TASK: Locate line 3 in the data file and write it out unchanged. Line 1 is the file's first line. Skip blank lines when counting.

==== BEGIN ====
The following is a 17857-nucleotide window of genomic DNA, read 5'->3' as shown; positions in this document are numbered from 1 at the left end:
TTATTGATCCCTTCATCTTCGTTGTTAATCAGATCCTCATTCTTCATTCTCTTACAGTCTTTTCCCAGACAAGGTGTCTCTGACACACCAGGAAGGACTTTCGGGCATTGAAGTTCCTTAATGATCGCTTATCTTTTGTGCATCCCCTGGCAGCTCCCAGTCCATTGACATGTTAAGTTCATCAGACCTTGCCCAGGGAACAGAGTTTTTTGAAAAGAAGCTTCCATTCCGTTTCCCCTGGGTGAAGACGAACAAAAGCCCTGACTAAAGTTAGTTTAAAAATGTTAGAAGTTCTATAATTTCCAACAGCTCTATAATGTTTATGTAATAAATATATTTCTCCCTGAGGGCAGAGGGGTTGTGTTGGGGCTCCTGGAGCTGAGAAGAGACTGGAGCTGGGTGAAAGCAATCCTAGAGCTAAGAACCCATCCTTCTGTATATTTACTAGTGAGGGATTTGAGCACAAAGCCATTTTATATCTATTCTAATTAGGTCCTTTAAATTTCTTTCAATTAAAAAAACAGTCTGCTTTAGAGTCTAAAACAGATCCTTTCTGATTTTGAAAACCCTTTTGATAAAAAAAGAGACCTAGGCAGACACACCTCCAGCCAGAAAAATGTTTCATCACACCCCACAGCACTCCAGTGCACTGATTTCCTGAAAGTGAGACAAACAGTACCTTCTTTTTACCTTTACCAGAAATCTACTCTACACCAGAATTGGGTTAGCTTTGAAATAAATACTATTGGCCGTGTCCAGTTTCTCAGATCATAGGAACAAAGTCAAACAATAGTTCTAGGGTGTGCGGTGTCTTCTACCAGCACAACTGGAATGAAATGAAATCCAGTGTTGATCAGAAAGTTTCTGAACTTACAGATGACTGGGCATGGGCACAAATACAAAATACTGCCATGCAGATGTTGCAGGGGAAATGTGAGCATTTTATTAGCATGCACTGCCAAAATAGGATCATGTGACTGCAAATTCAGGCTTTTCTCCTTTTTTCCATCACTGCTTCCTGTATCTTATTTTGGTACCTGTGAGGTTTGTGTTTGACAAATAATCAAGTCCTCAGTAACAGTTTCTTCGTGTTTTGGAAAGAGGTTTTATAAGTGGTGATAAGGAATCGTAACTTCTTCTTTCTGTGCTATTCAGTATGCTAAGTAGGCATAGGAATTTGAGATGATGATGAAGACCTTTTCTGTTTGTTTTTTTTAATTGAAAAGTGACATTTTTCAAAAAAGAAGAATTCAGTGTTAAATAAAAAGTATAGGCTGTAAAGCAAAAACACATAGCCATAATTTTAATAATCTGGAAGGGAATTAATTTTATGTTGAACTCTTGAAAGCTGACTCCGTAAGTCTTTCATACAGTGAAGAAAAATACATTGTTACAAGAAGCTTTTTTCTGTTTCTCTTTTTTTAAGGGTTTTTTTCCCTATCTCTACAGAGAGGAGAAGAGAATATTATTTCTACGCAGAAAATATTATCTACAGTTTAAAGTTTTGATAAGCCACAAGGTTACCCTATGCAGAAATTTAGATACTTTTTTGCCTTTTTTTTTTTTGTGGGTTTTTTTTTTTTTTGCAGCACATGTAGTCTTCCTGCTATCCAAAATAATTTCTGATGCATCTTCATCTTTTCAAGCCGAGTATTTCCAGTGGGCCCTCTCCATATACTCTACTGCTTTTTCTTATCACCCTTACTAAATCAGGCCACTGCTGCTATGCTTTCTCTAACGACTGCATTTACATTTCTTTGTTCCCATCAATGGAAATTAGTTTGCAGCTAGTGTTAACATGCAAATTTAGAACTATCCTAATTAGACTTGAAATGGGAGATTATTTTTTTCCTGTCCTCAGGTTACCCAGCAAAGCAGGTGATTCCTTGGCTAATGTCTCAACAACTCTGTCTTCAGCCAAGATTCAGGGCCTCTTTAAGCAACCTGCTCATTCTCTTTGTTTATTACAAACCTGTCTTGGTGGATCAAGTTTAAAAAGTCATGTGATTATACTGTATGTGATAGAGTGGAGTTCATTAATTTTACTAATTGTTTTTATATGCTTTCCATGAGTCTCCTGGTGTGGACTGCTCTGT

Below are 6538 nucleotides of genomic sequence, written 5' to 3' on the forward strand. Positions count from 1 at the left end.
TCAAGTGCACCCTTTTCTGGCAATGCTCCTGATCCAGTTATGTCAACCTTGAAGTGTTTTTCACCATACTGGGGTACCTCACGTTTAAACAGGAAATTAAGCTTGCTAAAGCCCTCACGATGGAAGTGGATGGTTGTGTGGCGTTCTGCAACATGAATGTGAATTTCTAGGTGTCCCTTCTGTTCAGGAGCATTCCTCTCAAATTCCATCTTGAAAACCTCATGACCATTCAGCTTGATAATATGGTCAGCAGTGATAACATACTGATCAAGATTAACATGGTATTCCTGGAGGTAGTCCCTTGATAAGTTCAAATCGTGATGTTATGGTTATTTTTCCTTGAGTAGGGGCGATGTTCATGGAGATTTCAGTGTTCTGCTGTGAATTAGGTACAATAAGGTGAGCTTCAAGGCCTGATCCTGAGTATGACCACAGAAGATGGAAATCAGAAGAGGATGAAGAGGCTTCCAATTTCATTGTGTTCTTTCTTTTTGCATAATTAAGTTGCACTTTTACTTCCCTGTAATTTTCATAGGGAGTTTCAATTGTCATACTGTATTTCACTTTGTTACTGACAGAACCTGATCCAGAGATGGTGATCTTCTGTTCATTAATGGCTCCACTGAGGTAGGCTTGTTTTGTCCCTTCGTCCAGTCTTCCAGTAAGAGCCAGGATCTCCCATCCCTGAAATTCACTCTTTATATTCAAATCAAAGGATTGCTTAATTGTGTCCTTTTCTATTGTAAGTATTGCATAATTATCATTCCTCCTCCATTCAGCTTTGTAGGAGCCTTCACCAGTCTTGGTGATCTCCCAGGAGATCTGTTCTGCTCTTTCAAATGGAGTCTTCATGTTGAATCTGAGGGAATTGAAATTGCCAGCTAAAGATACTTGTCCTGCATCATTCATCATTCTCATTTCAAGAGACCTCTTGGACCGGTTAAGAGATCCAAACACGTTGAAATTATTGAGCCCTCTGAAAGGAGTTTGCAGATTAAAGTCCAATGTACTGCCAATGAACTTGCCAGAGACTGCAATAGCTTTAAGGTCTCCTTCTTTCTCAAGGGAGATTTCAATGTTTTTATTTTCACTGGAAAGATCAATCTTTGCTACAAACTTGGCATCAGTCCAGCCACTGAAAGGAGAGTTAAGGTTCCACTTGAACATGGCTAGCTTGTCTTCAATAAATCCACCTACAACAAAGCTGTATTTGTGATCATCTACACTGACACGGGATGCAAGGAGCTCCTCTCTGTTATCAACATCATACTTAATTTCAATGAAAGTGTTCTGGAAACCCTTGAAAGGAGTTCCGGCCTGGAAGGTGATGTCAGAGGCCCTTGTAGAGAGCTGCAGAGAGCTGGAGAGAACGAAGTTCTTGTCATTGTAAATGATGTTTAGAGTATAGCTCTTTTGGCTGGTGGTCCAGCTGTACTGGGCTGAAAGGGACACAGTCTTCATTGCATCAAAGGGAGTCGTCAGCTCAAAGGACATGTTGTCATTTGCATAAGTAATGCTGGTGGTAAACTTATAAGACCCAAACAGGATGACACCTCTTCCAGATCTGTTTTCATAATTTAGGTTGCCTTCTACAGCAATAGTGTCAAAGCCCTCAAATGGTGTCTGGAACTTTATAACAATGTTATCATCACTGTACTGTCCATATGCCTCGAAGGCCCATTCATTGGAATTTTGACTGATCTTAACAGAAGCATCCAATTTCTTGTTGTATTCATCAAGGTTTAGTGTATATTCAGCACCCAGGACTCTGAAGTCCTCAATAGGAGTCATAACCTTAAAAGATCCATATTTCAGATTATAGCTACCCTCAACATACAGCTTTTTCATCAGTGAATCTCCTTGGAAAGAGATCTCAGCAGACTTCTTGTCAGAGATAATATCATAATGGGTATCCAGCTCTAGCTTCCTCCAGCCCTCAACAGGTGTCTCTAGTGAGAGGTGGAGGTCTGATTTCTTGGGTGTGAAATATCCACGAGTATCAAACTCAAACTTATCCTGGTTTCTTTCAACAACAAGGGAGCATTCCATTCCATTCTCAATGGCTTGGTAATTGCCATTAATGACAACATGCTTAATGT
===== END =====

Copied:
Below are 6538 nucleotides of genomic sequence, written 5' to 3' on the forward strand. Positions count from 1 at the left end.